5) I GOT A THING, YOU GOT A THING, EVERYBODY GOT A THING, Funkadelic, '70. Meanwhile, there was George Clinton. Trying to do the Motown-suit-thing as The Parliaments earlier, they had lost their name and their money. Then they heard Sly and Jimi and it was all over. They became both with Funkadelic. Shaved heads, bed sheets, Halloween costumes, diapers, druids, surreal lyrics, and extremely rude stage behavior erupted out of Detroit, scaring most folks away. Borrowing Vanilla Fudge's mega-gear one night just put everything over the top. Leading the charge is the searing beauty of guitarist Eddie Hazel, the criminally unsung successor to Hendrix. Running partner Billy "Bass" Nelson and he trade vocals.
6) FUNKY WOMAN, Parliament, '70. Determined to escape label control and pigeonholing, Funkadelic also recorded as the equally-bent Parliament, flinging out whole other shades of unhinged. Classical fugues, 'hokey'-tonk country, tripping Gospel, and little funk fireballs like this one. The twisted humor and warped wordplay of Clinton kicks in as hard as Billy and Eddie do.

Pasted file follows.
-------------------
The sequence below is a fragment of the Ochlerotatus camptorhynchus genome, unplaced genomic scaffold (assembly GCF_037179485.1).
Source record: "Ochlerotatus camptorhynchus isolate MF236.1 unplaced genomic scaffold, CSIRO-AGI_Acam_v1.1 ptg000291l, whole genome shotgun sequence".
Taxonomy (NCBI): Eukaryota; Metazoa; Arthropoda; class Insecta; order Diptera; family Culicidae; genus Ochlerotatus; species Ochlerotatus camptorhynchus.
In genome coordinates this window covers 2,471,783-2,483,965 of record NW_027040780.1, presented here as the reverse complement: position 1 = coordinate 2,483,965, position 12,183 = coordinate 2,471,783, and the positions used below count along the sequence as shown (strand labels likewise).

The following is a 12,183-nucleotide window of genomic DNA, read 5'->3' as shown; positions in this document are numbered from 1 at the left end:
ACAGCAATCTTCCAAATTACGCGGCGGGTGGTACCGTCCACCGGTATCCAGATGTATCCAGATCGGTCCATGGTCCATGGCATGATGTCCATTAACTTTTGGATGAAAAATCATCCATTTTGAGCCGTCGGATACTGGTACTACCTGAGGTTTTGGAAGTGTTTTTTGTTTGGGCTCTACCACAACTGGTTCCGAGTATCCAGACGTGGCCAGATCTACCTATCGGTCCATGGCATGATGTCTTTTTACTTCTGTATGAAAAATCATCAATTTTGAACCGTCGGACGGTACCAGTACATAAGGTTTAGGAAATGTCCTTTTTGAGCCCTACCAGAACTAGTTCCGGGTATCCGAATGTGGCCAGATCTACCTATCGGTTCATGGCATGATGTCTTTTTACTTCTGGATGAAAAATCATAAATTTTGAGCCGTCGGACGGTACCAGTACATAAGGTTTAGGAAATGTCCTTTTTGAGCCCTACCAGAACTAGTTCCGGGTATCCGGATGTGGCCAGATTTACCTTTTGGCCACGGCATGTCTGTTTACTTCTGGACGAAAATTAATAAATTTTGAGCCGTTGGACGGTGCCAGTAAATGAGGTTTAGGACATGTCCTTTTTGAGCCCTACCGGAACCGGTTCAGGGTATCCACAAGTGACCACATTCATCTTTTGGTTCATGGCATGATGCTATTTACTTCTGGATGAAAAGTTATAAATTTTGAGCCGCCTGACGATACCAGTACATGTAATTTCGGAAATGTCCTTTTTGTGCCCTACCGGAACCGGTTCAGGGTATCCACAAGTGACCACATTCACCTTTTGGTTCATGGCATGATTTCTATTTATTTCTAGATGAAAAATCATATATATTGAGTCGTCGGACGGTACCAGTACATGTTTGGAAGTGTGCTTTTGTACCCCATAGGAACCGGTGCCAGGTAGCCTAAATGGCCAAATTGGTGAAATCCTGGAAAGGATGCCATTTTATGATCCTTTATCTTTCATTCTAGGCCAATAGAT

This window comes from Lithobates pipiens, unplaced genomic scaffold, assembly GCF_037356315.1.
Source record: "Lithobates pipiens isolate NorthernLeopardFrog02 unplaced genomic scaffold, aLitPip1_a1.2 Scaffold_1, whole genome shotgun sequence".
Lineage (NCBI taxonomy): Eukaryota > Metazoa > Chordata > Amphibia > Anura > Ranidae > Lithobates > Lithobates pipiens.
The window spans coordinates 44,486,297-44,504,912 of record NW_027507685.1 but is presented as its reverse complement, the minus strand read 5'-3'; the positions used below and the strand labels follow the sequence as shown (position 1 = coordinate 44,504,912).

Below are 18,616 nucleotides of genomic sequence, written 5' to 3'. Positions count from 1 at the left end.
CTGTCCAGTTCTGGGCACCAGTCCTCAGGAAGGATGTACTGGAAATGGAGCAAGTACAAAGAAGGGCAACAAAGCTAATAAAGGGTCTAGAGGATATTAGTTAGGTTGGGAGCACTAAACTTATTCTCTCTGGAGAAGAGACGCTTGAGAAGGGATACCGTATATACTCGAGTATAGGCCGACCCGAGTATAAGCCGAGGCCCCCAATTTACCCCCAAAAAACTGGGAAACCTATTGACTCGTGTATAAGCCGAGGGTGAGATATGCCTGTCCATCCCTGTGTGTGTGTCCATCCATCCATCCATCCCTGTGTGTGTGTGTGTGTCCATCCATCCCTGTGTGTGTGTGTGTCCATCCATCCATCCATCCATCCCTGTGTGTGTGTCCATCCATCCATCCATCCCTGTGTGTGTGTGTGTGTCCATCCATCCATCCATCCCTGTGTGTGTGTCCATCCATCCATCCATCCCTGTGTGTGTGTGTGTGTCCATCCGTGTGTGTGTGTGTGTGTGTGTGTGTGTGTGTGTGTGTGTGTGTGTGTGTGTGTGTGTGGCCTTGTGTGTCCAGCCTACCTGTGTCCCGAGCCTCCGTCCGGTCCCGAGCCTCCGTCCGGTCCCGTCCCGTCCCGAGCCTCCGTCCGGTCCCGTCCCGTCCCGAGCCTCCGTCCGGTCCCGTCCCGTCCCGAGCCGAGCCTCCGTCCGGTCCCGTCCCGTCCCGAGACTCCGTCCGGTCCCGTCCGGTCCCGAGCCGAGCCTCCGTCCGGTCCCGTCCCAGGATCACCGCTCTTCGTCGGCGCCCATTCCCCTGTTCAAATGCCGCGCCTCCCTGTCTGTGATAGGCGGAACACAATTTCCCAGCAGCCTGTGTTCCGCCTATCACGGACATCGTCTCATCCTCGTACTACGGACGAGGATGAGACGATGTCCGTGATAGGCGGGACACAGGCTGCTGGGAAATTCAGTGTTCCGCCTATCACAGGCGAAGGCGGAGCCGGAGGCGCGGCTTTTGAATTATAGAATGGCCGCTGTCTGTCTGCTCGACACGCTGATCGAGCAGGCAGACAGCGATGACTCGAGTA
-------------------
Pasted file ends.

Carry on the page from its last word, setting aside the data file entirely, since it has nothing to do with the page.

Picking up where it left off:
7) THE GRUNT, The JB's, '70. When hornmeisters Maceo Parker and Fred Wesley returned from their walk-out, they joined Bootsy and brother Phelps in side albums of their own. (That peeling squeal from Maceo invented Public Enemy in ten seconds.) Variations would be Fred Wesley & The JB's, The James Brown Soul Train, Maceo & The Macks, The Last Word, and The First Family.
8) THE CHANGELING, The Doors, '70. The riders of the storm do another take on James, by way of the "Tramp" riff. Robbie Kreiger channels Jimmy Nolan's chicken scratch through Jimi's wah-wah. It personifies how 70's Funk guitar would emerge from this merging. (Where would Rufus be without it?)
9) LIGHT MY FIRE, Ananda Shankar, '70. The nephew of Ravi Shankar fuses rock with traditional Indian classical sitar music to celebrate the future. Since George Harrison helped popularize Indian music, the sitar had made its way into many pop and soul songs. Miles Davis is bringing sitar and tablas into his fusion brew.